ISTANBUL — Secretary of State John Kerry struggled on Sunday to convince Turkey’s leaders that they should promptly restore full diplomatic ties with Israel, two American allies counted on by President Obama to help calm the turbulent Middle East.
But Turkey demanded that Israel first end all commercial restrictions against the Palestinians before the once-close partners could end their estrangement, which stems from an Israeli raid in 2010 on a flotilla bound for the Gaza Strip. Eight Turks and a Turkish-American died.
Obama revived communication between the two nations during a visit to Israel last month, and Kerry aimed to firm that up in Istanbul, the first stop in a 10-day trip.
The stakes are high, given that the United States sees Turkey and Israel as anchors of stability in a region riven by Syria’s civil war, Arab Spring political upheavals, and the potential threat posed by Iran’s nuclear program.
‘‘We would like to see this relationship that is important to stability in the Middle East and critical to the peace process . . . get back on track in its full measure,’’ Kerry said at a news conference with Foreign Minister Ahmet Davutoglu.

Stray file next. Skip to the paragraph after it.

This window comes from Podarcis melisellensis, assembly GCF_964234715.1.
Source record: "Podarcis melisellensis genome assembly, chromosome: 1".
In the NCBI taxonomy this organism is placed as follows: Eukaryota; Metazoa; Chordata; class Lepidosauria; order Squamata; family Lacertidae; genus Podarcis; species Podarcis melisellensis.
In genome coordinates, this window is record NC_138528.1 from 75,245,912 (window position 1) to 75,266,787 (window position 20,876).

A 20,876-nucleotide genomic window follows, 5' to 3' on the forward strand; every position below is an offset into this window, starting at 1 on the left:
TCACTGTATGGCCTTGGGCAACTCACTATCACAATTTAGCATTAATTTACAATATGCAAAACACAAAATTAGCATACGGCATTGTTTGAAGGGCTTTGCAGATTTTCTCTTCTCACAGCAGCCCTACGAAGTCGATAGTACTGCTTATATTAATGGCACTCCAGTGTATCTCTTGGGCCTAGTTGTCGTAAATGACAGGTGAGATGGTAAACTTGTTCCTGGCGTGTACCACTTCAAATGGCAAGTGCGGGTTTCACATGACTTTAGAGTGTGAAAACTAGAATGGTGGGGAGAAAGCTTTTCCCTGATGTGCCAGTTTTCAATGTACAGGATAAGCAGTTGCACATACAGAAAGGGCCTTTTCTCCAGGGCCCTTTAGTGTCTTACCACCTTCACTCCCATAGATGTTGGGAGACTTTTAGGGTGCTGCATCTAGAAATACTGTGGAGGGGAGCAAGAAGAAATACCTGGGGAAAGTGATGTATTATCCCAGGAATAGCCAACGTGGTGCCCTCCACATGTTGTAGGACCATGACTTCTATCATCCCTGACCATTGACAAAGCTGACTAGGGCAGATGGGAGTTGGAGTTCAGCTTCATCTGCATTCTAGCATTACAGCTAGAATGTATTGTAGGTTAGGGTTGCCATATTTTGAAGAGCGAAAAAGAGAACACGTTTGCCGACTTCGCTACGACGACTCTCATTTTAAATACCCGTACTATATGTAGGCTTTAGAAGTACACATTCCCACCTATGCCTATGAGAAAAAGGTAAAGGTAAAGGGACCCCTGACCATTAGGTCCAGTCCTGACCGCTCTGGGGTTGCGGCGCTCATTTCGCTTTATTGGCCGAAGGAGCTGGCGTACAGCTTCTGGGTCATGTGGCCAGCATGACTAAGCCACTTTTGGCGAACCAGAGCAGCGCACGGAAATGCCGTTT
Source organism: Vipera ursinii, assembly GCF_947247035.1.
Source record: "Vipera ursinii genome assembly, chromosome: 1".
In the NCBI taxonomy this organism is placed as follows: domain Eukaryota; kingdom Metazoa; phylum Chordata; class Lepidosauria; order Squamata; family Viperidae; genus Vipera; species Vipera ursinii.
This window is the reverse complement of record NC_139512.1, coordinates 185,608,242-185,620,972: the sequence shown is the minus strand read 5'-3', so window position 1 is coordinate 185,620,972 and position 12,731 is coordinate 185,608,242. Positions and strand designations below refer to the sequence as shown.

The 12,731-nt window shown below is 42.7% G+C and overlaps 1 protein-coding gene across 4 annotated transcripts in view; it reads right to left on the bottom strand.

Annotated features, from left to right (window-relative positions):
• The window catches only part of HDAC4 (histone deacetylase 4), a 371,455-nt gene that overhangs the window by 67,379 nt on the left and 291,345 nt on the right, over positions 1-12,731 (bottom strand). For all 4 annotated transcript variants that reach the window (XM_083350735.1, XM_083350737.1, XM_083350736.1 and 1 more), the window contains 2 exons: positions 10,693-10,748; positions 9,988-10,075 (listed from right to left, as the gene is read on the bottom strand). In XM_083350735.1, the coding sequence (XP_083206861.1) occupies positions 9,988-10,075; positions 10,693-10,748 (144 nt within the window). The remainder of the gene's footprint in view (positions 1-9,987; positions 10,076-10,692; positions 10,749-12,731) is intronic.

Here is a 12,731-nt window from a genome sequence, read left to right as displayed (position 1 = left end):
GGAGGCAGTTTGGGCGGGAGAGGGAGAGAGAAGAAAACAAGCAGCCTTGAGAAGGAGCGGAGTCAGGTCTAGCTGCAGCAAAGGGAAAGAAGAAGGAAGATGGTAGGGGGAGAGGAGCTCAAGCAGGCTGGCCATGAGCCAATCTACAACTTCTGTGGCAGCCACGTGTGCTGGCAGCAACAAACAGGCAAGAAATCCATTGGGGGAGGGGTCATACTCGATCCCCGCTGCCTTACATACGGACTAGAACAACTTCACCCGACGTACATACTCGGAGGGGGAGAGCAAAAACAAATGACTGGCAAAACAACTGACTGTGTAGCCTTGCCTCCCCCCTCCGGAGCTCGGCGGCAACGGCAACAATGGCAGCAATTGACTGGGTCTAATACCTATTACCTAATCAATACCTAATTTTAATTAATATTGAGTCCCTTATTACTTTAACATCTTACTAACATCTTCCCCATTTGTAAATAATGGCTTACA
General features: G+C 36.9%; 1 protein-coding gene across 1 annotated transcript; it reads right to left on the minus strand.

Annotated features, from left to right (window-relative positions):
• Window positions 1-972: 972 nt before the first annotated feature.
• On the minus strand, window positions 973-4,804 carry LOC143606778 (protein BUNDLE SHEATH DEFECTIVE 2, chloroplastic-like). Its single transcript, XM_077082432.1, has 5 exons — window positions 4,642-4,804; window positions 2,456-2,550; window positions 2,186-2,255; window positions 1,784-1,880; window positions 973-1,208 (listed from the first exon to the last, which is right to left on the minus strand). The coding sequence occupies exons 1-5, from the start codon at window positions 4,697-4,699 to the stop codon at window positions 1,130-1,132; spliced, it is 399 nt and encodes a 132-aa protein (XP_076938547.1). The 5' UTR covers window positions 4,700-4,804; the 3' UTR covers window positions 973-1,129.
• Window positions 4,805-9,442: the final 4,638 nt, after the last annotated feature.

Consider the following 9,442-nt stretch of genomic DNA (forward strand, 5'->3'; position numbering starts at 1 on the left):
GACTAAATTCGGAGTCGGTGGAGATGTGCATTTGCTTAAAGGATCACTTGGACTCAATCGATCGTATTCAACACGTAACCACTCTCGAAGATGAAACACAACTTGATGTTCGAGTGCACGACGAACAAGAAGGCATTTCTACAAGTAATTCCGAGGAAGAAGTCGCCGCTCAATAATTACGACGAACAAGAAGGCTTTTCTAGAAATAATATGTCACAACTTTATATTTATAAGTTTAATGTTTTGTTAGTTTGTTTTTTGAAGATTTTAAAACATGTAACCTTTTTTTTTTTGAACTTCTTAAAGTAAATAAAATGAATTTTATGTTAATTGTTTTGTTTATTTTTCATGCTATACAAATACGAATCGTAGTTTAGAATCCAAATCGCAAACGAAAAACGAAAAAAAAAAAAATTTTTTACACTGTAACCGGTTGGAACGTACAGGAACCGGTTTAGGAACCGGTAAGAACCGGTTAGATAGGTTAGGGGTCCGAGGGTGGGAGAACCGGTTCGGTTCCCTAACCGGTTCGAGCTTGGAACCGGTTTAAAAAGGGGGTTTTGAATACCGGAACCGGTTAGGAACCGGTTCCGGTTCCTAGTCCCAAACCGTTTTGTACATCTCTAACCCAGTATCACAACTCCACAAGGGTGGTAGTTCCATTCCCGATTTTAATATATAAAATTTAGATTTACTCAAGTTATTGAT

Kerry said that meant promises of ‘‘compensation be fulfilled, ambassadors be returned, and that full relationship be embraced.’’
He also met with Prime Minister Recep Tayyip Erdogan and then went to Israel. After arriving there, Kerry went to the West Bank city of Ramallah, where he met with Palestinian President Mahmoud Abbas on ways to revive Israeli-Palestinian peace talks.
Kerry plans to meet with Israeli Prime Minister Benjamin Netanyahu and other senior Israeli and Palestinian officials Monday and Tuesday as part of a fresh American bid to unlock the long-stalled peace process. Conversations in Israel will also cover shared US and Israeli concerns over Iran’s nuclear program.
The other stops on Kerry’s trip are Britain, South Korea, China and Japan.
In his comments in Istanbul on Sunday, Kerry spoke of shared US and Turkish efforts to support Syria’s opposition coalition.
Kerry praised Turkey for its generosity toward refugees and commitment to keeping its borders open, an issue of growing US concern.